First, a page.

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Lessons in the Lutheran Confessions
The Smalcald Articles – part 98

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Titus 1:1–3

From the Confessions: The Smalcald Articles 

Even all this gave no comfort. Although the pope taught people to trust and depend upon these indulgences, he made the matter uncertain again. For in his decrees he declares that whoever would benefit from the indulgences or a Golden Year must be contrite, have made confession, and pay money. Now, we have heard above that their practice of contrition and confession are uncertain and hypocritical. Besides, no one knew what soul was in purgatory, and if some were there, no one knew which had properly repented and confessed. So, he took their precious money, and comforted them meanwhile with his power and indulgence, then directed them again to their uncertain works.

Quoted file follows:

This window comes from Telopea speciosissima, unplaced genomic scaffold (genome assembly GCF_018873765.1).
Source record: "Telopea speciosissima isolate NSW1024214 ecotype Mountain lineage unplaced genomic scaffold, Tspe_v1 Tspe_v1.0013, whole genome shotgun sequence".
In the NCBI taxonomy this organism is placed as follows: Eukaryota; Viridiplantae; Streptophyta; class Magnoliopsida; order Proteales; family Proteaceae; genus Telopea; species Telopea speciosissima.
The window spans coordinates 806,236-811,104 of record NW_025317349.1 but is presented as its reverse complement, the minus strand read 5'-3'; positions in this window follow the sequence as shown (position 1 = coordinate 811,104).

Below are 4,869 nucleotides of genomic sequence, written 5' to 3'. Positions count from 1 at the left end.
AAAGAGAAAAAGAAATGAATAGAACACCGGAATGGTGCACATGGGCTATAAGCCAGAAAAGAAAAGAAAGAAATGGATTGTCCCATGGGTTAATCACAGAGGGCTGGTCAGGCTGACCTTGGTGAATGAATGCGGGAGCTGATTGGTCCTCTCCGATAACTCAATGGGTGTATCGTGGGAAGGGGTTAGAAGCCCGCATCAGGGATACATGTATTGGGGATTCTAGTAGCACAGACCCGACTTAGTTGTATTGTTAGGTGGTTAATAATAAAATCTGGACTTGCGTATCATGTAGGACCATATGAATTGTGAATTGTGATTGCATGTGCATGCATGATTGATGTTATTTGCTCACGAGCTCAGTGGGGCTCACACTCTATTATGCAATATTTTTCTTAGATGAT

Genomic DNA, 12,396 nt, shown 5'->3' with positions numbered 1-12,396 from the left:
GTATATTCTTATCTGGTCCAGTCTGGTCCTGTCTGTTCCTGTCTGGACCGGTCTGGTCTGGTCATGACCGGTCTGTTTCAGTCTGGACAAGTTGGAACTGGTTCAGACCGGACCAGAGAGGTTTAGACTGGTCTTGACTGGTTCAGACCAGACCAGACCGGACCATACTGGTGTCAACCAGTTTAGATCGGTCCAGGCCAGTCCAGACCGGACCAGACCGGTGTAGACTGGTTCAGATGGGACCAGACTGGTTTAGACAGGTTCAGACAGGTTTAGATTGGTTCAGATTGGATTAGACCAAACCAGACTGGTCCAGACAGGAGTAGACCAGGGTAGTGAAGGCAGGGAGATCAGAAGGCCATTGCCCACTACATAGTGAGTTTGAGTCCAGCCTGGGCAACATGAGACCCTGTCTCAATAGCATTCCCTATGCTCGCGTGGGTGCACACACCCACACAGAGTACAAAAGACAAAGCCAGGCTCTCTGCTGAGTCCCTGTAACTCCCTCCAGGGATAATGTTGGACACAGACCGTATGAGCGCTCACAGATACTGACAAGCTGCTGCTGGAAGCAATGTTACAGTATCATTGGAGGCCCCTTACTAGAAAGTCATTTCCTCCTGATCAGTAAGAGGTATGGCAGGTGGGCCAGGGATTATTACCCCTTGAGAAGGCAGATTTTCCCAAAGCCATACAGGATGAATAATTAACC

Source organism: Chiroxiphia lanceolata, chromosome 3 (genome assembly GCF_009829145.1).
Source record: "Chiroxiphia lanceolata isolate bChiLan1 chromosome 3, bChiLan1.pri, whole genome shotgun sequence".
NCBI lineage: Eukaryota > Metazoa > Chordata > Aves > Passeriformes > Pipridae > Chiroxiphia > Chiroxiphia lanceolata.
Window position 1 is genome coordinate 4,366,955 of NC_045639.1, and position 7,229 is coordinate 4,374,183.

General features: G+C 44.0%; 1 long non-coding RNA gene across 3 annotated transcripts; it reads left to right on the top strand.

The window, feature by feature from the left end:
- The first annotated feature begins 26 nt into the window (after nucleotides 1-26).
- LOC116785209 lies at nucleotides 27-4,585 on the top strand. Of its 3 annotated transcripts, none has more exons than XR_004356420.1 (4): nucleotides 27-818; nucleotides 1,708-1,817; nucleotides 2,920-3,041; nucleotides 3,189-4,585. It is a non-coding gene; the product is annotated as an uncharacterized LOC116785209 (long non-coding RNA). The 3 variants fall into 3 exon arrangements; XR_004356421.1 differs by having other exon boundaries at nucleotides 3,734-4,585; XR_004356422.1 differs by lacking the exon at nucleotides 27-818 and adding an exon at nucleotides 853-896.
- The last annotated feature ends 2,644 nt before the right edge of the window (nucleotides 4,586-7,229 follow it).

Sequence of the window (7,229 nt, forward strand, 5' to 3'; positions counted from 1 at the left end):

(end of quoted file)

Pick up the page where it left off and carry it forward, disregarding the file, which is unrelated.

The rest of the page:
Pulling It Together: The hope of eternal life does not come through religious actions, the promises of pastors, priests, and popes, or payment plans. All of these will disappoint sooner or later. Your good deeds will always be suspect. How can you know whether they are good enough or plentiful enough? You cannot know. Nor will you trust the guarantees of a minister. No matter how kind and good you find that person to be, his reassurances will always be insubstantial when weighed in the balance with sin and death. Nor does God’s Word have us pay money for salvation. His Word calls us to do but one thing: believe. The hope of eternal life only comes through faith in Christ Jesus as preached in the Word of God. When facing death, faith in Christ alone brings certain comfort.

Prayer: Give me certain hope for eternal life, O God, and solid trust in your promises. Amen.

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